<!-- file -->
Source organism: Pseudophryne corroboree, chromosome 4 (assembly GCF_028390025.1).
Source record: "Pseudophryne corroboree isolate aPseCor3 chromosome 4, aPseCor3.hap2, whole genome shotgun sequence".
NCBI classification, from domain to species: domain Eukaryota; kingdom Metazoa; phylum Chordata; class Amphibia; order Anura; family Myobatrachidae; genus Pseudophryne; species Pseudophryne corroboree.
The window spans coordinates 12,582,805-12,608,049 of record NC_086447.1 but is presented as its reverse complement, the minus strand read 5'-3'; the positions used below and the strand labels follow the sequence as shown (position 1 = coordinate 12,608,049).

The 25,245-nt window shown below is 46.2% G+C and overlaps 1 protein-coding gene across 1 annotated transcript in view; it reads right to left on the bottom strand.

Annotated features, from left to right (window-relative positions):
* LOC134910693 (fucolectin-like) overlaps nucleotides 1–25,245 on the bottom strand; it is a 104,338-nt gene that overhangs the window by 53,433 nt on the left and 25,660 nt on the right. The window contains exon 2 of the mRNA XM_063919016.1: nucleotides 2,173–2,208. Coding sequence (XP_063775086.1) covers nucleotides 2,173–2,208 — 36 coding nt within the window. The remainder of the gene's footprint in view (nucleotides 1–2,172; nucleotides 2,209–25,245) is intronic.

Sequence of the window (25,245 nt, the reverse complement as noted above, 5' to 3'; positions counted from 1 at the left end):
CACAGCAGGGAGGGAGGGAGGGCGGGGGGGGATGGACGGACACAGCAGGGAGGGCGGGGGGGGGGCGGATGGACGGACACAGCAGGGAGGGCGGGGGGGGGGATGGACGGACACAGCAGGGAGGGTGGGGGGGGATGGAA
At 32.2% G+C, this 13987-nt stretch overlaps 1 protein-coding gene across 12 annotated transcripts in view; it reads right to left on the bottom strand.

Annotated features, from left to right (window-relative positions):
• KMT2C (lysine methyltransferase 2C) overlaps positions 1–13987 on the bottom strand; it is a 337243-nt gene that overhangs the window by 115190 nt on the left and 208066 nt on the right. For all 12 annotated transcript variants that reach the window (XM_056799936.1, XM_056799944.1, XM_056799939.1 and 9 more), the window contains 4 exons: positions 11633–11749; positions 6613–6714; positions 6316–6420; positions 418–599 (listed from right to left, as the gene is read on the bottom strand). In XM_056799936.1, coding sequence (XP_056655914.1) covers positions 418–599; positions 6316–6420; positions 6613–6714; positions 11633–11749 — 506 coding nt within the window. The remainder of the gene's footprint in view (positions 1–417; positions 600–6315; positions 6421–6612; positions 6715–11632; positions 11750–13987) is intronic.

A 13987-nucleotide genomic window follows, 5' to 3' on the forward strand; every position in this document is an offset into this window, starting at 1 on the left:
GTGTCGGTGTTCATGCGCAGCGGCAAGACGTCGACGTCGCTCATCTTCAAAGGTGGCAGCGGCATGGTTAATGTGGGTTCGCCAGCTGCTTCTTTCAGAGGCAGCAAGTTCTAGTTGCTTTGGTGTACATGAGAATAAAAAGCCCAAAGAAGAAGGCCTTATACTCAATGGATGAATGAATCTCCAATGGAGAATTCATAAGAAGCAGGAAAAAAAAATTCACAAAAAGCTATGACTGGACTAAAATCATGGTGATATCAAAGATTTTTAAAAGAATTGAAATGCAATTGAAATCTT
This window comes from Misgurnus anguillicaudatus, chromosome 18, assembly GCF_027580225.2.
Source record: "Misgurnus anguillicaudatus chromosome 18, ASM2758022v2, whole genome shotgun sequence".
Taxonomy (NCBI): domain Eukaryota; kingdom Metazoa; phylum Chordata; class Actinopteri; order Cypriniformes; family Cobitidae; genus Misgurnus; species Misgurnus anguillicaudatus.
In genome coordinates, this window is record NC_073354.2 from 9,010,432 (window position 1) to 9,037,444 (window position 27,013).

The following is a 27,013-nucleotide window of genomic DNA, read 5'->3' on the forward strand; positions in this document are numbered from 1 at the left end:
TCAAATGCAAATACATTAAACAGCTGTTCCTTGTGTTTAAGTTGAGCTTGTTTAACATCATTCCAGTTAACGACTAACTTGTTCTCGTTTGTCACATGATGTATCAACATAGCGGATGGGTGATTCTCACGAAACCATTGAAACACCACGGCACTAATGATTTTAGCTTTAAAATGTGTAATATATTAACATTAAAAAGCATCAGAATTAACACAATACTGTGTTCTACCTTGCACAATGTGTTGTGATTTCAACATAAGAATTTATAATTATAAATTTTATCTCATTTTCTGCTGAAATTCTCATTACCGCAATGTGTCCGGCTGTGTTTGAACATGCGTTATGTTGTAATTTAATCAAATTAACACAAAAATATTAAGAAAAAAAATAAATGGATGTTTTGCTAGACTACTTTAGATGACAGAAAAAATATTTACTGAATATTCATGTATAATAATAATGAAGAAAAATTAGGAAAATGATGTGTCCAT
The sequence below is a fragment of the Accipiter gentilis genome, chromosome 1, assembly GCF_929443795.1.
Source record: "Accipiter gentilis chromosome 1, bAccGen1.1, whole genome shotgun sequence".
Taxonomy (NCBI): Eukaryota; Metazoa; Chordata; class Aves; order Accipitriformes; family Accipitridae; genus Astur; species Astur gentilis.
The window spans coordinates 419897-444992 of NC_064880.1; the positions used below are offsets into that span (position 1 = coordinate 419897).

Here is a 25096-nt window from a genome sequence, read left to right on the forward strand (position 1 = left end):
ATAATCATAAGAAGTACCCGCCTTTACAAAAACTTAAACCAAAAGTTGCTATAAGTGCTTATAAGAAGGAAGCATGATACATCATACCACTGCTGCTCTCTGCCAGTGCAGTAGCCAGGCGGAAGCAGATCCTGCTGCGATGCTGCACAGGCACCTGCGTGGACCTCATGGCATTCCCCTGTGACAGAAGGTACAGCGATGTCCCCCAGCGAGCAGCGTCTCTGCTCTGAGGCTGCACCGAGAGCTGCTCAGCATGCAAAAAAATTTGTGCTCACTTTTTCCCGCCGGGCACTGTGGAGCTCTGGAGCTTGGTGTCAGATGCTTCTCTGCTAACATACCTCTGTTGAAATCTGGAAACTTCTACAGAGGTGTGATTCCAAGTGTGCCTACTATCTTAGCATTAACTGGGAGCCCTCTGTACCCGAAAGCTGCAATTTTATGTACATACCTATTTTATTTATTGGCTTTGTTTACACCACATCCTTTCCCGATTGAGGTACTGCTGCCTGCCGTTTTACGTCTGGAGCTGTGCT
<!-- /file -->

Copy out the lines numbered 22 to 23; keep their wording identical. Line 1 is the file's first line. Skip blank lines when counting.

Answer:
Source record: "Accipiter gentilis chromosome 1, bAccGen1.1, whole genome shotgun sequence".
Taxonomy (NCBI): Eukaryota; Metazoa; Chordata; class Aves; order Accipitriformes; family Accipitridae; genus Astur; species Astur gentilis.